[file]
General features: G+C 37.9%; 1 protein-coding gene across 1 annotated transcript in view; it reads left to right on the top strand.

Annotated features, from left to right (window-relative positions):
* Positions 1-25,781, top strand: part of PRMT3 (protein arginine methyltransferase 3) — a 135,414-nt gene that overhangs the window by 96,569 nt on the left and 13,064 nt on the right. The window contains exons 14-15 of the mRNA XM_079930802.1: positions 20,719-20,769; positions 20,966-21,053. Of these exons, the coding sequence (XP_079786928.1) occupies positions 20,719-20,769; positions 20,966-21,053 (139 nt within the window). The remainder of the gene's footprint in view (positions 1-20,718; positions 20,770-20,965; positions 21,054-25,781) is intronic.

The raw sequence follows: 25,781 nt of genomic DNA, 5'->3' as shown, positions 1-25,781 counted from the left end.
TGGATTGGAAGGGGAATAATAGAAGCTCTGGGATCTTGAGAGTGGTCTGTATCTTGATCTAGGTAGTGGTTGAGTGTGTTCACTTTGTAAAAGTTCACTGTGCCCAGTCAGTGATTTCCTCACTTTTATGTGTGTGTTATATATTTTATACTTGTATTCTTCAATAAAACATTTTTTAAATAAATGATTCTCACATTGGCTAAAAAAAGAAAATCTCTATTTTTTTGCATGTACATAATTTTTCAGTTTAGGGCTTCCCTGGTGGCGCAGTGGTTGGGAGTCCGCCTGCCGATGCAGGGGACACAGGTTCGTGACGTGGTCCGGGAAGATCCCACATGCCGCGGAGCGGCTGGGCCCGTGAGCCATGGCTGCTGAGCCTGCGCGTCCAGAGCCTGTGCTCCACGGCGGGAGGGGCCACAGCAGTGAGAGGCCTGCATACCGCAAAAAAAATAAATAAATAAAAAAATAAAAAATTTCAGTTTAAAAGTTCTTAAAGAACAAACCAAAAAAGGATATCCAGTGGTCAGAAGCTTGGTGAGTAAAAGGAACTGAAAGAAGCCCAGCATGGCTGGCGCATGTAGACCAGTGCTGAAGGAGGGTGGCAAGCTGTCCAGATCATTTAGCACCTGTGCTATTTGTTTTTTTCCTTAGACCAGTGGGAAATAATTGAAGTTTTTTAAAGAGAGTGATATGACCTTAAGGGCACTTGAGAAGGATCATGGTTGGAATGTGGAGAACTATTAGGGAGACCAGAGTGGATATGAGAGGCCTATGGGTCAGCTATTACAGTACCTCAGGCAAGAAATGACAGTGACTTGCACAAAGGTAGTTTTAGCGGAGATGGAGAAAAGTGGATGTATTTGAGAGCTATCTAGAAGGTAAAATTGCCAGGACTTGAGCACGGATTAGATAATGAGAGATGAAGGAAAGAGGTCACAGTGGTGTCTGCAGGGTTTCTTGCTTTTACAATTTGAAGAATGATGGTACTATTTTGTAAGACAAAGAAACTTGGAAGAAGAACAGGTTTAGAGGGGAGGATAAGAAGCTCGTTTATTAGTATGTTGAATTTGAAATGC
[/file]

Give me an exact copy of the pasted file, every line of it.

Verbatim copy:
General features: G+C 37.9%; 1 protein-coding gene across 1 annotated transcript in view; it reads left to right on the top strand.

Annotated features, from left to right (window-relative positions):
* Positions 1-25,781, top strand: part of PRMT3 (protein arginine methyltransferase 3) — a 135,414-nt gene that overhangs the window by 96,569 nt on the left and 13,064 nt on the right. The window contains exons 14-15 of the mRNA XM_079930802.1: positions 20,719-20,769; positions 20,966-21,053. Of these exons, the coding sequence (XP_079786928.1) occupies positions 20,719-20,769; positions 20,966-21,053 (139 nt within the window). The remainder of the gene's footprint in view (positions 1-20,718; positions 20,770-20,965; positions 21,054-25,781) is intronic.

The raw sequence follows: 25,781 nt of genomic DNA, 5'->3' as shown, positions 1-25,781 counted from the left end.
TGGATTGGAAGGGGAATAATAGAAGCTCTGGGATCTTGAGAGTGGTCTGTATCTTGATCTAGGTAGTGGTTGAGTGTGTTCACTTTGTAAAAGTTCACTGTGCCCAGTCAGTGATTTCCTCACTTTTATGTGTGTGTTATATATTTTATACTTGTATTCTTCAATAAAACATTTTTTAAATAAATGATTCTCACATTGGCTAAAAAAAGAAAATCTCTATTTTTTTGCATGTACATAATTTTTCAGTTTAGGGCTTCCCTGGTGGCGCAGTGGTTGGGAGTCCGCCTGCCGATGCAGGGGACACAGGTTCGTGACGTGGTCCGGGAAGATCCCACATGCCGCGGAGCGGCTGGGCCCGTGAGCCATGGCTGCTGAGCCTGCGCGTCCAGAGCCTGTGCTCCACGGCGGGAGGGGCCACAGCAGTGAGAGGCCTGCATACCGCAAAAAAAATAAATAAATAAAAAAATAAAAAATTTCAGTTTAAAAGTTCTTAAAGAACAAACCAAAAAAGGATATCCAGTGGTCAGAAGCTTGGTGAGTAAAAGGAACTGAAAGAAGCCCAGCATGGCTGGCGCATGTAGACCAGTGCTGAAGGAGGGTGGCAAGCTGTCCAGATCATTTAGCACCTGTGCTATTTGTTTTTTTCCTTAGACCAGTGGGAAATAATTGAAGTTTTTTAAAGAGAGTGATATGACCTTAAGGGCACTTGAGAAGGATCATGGTTGGAATGTGGAGAACTATTAGGGAGACCAGAGTGGATATGAGAGGCCTATGGGTCAGCTATTACAGTACCTCAGGCAAGAAATGACAGTGACTTGCACAAAGGTAGTTTTAGCGGAGATGGAGAAAAGTGGATGTATTTGAGAGCTATCTAGAAGGTAAAATTGCCAGGACTTGAGCACGGATTAGATAATGAGAGATGAAGGAAAGAGGTCACAGTGGTGTCTGCAGGGTTTCTTGCTTTTACAATTTGAAGAATGATGGTACTATTTTGTAAGACAAAGAAACTTGGAAGAAGAACAGGTTTAGAGGGGAGGATAAGAAGCTCGTTTATTAGTATGTTGAATTTGAAATGC